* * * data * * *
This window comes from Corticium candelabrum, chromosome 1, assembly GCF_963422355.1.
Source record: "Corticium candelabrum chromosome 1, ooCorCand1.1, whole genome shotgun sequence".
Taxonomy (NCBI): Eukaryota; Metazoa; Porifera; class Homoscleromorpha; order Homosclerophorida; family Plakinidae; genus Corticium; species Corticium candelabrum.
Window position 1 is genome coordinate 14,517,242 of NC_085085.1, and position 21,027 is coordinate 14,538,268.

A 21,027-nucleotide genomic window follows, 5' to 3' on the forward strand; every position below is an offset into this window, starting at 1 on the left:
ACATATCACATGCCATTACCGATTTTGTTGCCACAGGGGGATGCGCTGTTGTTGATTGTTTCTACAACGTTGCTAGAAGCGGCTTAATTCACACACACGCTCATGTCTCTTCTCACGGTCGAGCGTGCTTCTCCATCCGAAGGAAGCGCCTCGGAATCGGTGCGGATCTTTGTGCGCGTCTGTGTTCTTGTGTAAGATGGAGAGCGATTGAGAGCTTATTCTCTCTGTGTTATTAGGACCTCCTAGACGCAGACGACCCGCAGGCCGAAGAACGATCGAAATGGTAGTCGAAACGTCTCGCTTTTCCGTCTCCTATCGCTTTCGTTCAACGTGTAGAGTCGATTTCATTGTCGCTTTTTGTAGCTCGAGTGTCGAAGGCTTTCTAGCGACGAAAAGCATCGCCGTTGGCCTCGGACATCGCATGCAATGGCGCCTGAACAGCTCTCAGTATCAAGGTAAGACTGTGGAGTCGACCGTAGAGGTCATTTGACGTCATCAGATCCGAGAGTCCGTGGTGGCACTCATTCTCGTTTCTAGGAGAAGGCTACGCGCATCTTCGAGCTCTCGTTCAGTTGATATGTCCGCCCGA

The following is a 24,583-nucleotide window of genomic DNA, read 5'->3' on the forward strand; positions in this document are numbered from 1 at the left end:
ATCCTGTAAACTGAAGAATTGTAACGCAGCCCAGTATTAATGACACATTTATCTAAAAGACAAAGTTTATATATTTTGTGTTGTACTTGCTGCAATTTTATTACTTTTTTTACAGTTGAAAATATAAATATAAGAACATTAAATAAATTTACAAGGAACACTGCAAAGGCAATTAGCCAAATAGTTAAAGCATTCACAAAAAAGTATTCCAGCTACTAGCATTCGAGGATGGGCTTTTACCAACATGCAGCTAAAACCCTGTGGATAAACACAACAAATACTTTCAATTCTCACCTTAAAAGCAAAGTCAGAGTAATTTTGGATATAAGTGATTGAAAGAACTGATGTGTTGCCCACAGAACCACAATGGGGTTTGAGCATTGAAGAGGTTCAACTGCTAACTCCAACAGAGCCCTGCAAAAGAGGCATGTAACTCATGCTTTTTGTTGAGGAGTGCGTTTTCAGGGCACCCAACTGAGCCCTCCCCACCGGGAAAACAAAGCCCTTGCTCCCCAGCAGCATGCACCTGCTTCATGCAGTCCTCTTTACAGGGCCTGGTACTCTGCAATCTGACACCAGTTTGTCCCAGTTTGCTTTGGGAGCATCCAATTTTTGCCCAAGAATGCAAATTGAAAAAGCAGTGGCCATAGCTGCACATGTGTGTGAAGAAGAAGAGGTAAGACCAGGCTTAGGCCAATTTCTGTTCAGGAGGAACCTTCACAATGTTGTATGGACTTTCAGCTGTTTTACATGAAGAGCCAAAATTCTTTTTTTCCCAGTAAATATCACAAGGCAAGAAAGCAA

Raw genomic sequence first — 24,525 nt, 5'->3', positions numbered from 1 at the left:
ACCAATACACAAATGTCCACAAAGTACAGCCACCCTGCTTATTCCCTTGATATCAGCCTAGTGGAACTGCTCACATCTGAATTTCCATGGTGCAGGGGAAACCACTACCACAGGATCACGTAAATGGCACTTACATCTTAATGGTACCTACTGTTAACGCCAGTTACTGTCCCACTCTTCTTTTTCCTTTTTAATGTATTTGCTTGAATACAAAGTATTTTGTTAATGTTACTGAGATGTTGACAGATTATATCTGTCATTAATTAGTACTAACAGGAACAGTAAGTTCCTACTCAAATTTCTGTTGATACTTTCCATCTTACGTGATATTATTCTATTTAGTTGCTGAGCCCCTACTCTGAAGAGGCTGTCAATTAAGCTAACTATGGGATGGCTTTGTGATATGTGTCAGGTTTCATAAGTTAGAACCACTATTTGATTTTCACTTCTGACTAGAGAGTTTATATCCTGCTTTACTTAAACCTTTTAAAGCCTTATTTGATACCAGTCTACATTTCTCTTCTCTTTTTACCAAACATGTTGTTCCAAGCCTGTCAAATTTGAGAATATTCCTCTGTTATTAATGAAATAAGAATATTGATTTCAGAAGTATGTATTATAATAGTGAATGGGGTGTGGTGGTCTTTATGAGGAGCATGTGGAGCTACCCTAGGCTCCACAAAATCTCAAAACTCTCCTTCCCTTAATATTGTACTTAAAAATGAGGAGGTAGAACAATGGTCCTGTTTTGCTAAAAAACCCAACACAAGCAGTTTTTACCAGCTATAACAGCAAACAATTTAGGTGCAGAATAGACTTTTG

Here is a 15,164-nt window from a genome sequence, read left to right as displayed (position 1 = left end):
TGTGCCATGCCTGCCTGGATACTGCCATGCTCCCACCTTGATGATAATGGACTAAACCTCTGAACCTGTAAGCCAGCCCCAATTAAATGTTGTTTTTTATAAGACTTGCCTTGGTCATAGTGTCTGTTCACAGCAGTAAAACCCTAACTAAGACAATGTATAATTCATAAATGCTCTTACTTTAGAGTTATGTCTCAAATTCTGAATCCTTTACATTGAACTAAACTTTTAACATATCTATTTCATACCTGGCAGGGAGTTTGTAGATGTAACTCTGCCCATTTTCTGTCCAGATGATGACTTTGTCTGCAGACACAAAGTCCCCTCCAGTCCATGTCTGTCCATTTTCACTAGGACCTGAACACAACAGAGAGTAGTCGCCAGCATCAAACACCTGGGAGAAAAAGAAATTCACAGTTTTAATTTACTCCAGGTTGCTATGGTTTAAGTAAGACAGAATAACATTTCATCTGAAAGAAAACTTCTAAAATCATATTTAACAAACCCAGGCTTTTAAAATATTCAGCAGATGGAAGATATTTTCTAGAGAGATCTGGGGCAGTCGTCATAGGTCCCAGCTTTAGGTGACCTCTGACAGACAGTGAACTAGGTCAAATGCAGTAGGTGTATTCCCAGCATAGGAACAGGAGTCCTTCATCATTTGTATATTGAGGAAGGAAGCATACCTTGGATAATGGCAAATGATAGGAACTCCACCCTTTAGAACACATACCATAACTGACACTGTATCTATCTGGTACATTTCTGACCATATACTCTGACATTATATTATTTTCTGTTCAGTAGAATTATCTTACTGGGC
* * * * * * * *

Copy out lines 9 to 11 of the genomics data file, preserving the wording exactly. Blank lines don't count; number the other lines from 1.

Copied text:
Raw genomic sequence first — 24,525 nt, 5'->3', positions numbered from 1 at the left:
ACCAATACACAAATGTCCACAAAGTACAGCCACCCTGCTTATTCCCTTGATATCAGCCTAGTGGAACTGCTCACATCTGAATTTCCATGGTGCAGGGGAAACCACTACCACAGGATCACGTAAATGGCACTTACATCTTAATGGTACCTACTGTTAACGCCAGTTACTGTCCCACTCTTCTTTTTCCTTTTTAATGTATTTGCTTGAATACAAAGTATTTTGTTAATGTTACTGAGATGTTGACAGATTATATCTGTCATTAATTAGTACTAACAGGAACAGTAAGTTCCTACTCAAATTTCTGTTGATACTTTCCATCTTACGTGATATTATTCTATTTAGTTGCTGAGCCCCTACTCTGAAGAGGCTGTCAATTAAGCTAACTATGGGATGGCTTTGTGATATGTGTCAGGTTTCATAAGTTAGAACCACTATTTGATTTTCACTTCTGACTAGAGAGTTTATATCCTGCTTTACTTAAACCTTTTAAAGCCTTATTTGATACCAGTCTACATTTCTCTTCTCTTTTTACCAAACATGTTGTTCCAAGCCTGTCAAATTTGAGAATATTCCTCTGTTATTAATGAAATAAGAATATTGATTTCAGAAGTATGTATTATAATAGTGAATGGGGTGTGGTGGTCTTTATGAGGAGCATGTGGAGCTACCCTAGGCTCCACAAAATCTCAAAACTCTCCTTCCCTTAATATTGTACTTAAAAATGAGGAGGTAGAACAATGGTCCTGTTTTGCTAAAAAACCCAACACAAGCAGTTTTTACCAGCTATAACAGCAAACAATTTAGGTGCAGAATAGACTTTTG

Here is a 15,164-nt window from a genome sequence, read left to right as displayed (position 1 = left end):